Distinguishing Army Civilian Turnover Intentions Through Employee Engagement

Date of Award

Summer 2021

Document Type


Degree Name

Doctor of Business Administration (DBA)

Committee Chair

Jeffrey Ferezan

Committee Member

John Nadalin

Committee Member

Steven Tincher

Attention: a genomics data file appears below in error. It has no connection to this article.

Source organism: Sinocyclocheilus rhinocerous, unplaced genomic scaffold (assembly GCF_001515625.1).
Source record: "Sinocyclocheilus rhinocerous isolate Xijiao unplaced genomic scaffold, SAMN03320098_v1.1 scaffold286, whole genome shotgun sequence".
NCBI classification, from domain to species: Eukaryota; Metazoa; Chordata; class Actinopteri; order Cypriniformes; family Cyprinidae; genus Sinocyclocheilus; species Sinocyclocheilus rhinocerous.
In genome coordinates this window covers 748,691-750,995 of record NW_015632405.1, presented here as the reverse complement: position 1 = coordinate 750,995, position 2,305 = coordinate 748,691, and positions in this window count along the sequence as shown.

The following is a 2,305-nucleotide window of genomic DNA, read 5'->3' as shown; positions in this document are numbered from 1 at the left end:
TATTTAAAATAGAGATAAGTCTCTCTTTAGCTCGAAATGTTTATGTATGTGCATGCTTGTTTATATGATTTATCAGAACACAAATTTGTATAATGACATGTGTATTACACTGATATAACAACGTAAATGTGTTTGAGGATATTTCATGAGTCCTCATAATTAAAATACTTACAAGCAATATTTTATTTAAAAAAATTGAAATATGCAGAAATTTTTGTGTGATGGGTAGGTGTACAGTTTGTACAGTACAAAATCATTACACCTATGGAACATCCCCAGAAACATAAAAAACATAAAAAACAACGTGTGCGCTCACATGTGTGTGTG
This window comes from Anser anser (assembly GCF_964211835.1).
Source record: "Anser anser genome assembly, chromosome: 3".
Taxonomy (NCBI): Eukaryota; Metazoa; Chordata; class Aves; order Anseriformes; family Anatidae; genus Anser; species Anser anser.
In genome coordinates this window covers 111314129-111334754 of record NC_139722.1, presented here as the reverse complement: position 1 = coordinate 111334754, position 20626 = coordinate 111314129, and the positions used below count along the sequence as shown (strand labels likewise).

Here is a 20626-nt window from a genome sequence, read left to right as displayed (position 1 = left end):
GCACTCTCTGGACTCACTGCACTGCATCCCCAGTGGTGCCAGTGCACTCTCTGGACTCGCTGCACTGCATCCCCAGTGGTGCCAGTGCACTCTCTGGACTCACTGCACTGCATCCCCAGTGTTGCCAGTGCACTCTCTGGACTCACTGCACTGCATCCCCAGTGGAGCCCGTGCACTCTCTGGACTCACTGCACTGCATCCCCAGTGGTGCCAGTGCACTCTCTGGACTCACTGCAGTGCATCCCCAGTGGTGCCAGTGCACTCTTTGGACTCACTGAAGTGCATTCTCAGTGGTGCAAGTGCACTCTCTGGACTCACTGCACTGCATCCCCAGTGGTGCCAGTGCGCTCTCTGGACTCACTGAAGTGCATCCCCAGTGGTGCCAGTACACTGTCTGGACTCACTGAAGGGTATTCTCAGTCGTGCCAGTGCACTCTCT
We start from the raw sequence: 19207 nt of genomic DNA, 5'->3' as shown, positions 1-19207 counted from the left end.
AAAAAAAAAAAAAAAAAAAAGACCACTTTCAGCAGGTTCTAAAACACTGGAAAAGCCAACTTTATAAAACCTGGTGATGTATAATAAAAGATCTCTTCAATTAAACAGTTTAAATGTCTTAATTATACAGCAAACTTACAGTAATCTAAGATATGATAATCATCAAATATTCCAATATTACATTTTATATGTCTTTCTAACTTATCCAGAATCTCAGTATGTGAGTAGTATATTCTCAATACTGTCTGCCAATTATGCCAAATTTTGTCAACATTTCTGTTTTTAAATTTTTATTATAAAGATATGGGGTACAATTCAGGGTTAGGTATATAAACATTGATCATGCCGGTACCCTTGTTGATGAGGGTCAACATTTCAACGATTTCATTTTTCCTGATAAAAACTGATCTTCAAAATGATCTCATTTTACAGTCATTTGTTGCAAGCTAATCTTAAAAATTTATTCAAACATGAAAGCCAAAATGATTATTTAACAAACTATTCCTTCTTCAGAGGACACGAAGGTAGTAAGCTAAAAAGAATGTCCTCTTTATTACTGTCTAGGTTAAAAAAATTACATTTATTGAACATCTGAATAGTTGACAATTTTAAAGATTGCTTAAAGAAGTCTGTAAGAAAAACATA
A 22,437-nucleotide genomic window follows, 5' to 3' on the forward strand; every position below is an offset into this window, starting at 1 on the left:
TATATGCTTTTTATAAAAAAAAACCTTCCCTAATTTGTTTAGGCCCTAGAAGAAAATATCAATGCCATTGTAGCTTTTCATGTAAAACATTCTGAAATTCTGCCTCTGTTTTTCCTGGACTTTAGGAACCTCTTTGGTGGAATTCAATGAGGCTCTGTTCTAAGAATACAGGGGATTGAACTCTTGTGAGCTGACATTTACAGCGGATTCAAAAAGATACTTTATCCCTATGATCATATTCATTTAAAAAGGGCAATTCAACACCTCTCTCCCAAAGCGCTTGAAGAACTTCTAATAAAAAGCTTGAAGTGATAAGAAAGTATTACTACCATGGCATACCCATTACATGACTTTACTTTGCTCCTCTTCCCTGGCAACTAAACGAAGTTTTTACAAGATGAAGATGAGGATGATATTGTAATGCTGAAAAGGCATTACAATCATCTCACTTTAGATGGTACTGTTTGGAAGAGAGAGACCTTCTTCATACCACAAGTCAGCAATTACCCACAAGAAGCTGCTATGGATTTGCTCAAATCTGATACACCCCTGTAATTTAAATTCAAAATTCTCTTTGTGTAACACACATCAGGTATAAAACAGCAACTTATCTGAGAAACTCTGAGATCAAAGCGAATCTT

The U.S. Government Accountability Office (2015) has identified constructive performance conversations with one’s supervisor, career development and training, work-life balance, inclusive work environments, employee involvement, and communication from management as the six most significant drivers of employee engagement as measured by the federal government. This cross-sectional quantitative study examined how perceptions of these practices differ among Department of the Army civilian employees with intragovernmental turnover intentions, extra-governmental turnover intentions, and no turnover intentions. The study utilized secondary data from the 2019 Federal Employee Viewpoint Survey with Welch’s ANOVA, the Kruskal-Wallis test, and post hoc analysis to identify significant differences between employees based on their level of turnover intentions. The omnibus tests revealed significant differences between groups for all six drivers of employee engagement; employees with no turnover intentions reported higher levels of satisfaction than their counterparts with intragovernmental or extra-governmental turnover intentions. Furthermore, the intragovernmental turnover intentions group was more satisfied than the extra-governmental turnover intentions group with practices relating to four drivers: communication from management, employee involvement, constructive performance conversations, and work-life balance. No significant differences were found between the intragovernmental and extra-governmental turnover intention groups regarding their perceptions of career development and training and the inclusiveness of their work environments. The findings offer new insight into the relationship between engagement and the different levels of turnover intention experienced by Army civilians; leaders may review this study to better understand the relationship and tailor their human capital strategies accordingly.